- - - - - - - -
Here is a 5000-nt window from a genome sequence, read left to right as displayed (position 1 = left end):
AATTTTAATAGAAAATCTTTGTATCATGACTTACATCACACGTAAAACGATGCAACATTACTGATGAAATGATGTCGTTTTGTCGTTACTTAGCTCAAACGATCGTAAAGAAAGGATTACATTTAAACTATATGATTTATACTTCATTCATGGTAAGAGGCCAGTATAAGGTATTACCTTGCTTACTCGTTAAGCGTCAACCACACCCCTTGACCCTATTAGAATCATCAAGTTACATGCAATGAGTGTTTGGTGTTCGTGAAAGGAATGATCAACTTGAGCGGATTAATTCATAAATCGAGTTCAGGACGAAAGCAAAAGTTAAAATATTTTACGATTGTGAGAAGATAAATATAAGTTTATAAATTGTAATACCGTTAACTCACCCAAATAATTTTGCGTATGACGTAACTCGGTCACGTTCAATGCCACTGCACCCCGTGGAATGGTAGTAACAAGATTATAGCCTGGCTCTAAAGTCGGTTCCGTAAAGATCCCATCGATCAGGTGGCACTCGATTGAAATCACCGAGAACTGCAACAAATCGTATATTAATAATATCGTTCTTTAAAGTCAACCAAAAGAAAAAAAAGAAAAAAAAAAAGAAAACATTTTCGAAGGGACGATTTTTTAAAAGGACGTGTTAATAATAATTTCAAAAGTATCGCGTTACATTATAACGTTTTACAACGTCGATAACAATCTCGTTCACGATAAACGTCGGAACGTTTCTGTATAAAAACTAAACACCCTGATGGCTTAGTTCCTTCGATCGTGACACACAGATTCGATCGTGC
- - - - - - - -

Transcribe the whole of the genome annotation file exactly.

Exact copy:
Here is a 5000-nt window from a genome sequence, read left to right as displayed (position 1 = left end):
AATTTTAATAGAAAATCTTTGTATCATGACTTACATCACACGTAAAACGATGCAACATTACTGATGAAATGATGTCGTTTTGTCGTTACTTAGCTCAAACGATCGTAAAGAAAGGATTACATTTAAACTATATGATTTATACTTCATTCATGGTAAGAGGCCAGTATAAGGTATTACCTTGCTTACTCGTTAAGCGTCAACCACACCCCTTGACCCTATTAGAATCATCAAGTTACATGCAATGAGTGTTTGGTGTTCGTGAAAGGAATGATCAACTTGAGCGGATTAATTCATAAATCGAGTTCAGGACGAAAGCAAAAGTTAAAATATTTTACGATTGTGAGAAGATAAATATAAGTTTATAAATTGTAATACCGTTAACTCACCCAAATAATTTTGCGTATGACGTAACTCGGTCACGTTCAATGCCACTGCACCCCGTGGAATGGTAGTAACAAGATTATAGCCTGGCTCTAAAGTCGGTTCCGTAAAGATCCCATCGATCAGGTGGCACTCGATTGAAATCACCGAGAACTGCAACAAATCGTATATTAATAATATCGTTCTTTAAAGTCAACCAAAAGAAAAAAAAGAAAAAAAAAAAGAAAACATTTTCGAAGGGACGATTTTTTAAAAGGACGTGTTAATAATAATTTCAAAAGTATCGCGTTACATTATAACGTTTTACAACGTCGATAACAATCTCGTTCACGATAAACGTCGGAACGTTTCTGTATAAAAACTAAACACCCTGATGGCTTAGTTCCTTCGATCGTGACACACAGATTCGATCGTGC